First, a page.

noun (usually used with a plural verb) Chiefly Dialect.

an outdoor privy; outhouse.
a toilet or bedpan.

Origin of jakes

1525–35; < French Jacques, proper name; cf. john




John,born 1932, U.S. novelist.



noun Slang.

a homemade or bootleg liquor made from or infused with Jamaica ginger, especially during Prohibition in the U.S.
Also called jake leg, jake-leg paralysis. paralysis caused by drinking this or other liquor made with denatured alcohol.

Origin of jake

1925–30, Americanism; apparently alteration of Jamaica (ginger)




a male given name, form of Jacob.
Dictionary.com Unabridged Based on the Random House Unabridged Dictionary, © Random House, Inc. 2019

Examples from the Web for jakes

Contemporary Examples of jakes

Historical Examples of jakes

  • Nice lot of Hungry Jakes to feed with int'rest-bearin' securities!


    Sewell Ford

  • He was dead and cold, Jakes, and you may as well know it fust as last.

    Rosin the Beau

    Laura Elizabeth Howe Richards

  • To Jakes adoring eyes it was as the halo about the head of a patron saint.

    Deering of Deal

    Latta Griswold

  • But among them was not Mr. Jakes, though he needed a stimulus as much as any.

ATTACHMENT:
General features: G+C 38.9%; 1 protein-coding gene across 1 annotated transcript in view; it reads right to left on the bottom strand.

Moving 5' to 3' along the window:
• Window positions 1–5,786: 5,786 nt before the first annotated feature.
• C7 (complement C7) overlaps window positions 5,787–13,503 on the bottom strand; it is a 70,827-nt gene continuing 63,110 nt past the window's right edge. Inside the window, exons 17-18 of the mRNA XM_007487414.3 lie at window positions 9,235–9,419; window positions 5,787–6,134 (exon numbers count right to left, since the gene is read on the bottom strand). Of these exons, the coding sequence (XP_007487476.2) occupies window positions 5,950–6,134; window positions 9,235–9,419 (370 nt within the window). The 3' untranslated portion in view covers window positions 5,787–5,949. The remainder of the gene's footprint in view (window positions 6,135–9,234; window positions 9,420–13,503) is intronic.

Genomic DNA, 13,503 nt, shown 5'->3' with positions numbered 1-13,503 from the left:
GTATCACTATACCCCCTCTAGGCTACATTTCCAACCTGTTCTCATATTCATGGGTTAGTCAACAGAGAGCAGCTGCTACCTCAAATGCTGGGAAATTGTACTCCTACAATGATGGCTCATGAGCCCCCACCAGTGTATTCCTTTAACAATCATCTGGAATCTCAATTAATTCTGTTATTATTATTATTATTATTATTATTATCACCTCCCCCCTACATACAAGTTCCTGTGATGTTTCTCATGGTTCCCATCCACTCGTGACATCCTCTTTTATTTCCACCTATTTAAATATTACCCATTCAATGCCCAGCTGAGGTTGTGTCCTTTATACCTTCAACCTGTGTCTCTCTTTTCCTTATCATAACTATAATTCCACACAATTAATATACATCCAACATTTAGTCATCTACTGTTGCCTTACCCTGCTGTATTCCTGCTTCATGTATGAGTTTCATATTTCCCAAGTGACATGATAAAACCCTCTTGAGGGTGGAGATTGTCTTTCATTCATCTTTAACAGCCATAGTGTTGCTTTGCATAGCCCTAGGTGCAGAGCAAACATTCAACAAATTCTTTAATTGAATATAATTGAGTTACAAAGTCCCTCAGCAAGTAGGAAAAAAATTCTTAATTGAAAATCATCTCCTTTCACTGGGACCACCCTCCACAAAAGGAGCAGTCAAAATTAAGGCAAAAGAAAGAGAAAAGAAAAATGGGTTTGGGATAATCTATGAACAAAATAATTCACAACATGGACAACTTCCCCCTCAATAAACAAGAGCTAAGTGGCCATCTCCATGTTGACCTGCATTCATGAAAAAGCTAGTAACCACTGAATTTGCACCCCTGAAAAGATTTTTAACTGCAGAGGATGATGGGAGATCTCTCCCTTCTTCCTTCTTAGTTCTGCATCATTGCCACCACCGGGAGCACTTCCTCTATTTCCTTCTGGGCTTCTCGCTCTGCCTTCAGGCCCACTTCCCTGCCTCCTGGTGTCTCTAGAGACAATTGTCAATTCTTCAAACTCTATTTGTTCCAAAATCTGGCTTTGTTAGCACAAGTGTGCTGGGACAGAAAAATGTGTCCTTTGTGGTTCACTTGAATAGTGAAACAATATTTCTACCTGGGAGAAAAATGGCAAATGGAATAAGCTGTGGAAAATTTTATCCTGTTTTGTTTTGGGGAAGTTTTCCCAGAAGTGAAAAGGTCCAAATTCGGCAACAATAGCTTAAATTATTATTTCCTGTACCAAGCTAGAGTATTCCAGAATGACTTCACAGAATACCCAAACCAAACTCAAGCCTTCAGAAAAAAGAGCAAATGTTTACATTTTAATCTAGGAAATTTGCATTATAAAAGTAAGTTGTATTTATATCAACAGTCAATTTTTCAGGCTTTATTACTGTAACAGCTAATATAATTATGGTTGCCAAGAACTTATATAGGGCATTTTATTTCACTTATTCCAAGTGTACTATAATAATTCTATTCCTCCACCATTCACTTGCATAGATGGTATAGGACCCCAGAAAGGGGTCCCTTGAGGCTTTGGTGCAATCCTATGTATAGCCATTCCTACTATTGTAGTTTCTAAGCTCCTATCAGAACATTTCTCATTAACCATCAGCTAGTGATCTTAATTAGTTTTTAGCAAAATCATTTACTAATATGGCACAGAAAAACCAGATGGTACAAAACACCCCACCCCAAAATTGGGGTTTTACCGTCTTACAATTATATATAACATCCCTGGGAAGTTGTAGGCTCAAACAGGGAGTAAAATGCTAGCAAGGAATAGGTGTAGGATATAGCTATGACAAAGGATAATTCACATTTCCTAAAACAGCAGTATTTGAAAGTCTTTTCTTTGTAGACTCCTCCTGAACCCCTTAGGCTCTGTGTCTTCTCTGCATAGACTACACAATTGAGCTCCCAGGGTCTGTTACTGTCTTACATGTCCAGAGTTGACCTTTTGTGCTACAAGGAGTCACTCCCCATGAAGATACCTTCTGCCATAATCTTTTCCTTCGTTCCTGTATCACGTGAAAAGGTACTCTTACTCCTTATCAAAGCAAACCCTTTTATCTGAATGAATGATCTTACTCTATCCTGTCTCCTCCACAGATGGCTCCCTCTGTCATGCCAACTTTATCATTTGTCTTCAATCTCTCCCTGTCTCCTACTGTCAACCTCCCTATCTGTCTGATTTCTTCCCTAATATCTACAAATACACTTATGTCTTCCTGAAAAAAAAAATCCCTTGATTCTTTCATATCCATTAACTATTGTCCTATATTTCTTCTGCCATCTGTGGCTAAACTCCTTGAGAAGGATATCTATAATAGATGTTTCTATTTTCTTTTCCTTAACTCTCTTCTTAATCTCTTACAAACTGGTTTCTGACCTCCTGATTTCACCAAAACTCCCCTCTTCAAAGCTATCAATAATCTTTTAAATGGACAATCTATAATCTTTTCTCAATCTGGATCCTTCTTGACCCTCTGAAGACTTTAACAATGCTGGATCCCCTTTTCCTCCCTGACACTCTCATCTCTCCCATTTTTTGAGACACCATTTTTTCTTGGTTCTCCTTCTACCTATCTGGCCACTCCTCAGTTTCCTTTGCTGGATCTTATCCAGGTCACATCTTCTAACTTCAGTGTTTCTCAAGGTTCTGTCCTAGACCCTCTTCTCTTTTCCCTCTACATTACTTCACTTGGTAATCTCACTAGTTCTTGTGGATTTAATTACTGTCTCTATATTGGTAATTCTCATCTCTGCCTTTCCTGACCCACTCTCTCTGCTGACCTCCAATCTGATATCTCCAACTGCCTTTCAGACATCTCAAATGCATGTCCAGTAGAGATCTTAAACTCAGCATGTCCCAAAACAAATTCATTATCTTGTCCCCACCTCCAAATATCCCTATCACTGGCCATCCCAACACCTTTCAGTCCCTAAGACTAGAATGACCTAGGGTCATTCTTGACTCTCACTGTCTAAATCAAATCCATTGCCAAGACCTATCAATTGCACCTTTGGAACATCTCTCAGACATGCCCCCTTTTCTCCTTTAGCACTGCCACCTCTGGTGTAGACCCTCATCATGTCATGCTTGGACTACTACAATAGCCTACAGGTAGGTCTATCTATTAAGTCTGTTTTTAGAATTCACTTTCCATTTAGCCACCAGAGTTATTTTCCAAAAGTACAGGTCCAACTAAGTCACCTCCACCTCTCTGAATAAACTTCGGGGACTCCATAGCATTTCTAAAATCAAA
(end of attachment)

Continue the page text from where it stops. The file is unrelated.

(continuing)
R. D. Blackmore

  • "He knows a bit better than that," replied Jakes, smiling with dark significance.


    R. D. Blackmore

British Dictionary definitions for jakes



an archaic slang word for lavatory
Southwest English dialect human excrement

Word Origin for jakes

C16: probably from French Jacques James


adjective Australian and NZ slang

satisfactory; all right
she's jake everything is under control

Word Origin for jake

probably from the name Jake
Collins English Dictionary - Complete & Unabridged 2012 Digital Edition © William Collins Sons & Co. Ltd. 1979, 1986 © HarperCollins Publishers 1998, 2000, 2003, 2005, 2006, 2007, 2009, 2012

Word Origin and History for jakes

"a privy," mid-15c., genitive singular of jack (n.).


colloquial or familiar abbreviation of the masc. proper name Jacob (q.v.). As the typical name of a rustic lout, from 1854. (Jakey still is the typical name for "an Amishman" among the non-Amish of Pennsylvania Dutch country). Slang meaning "excellent, fine" is from 1914, American English, of unknown origin.

Online Etymology Dictionary, © 2010 Douglas Harper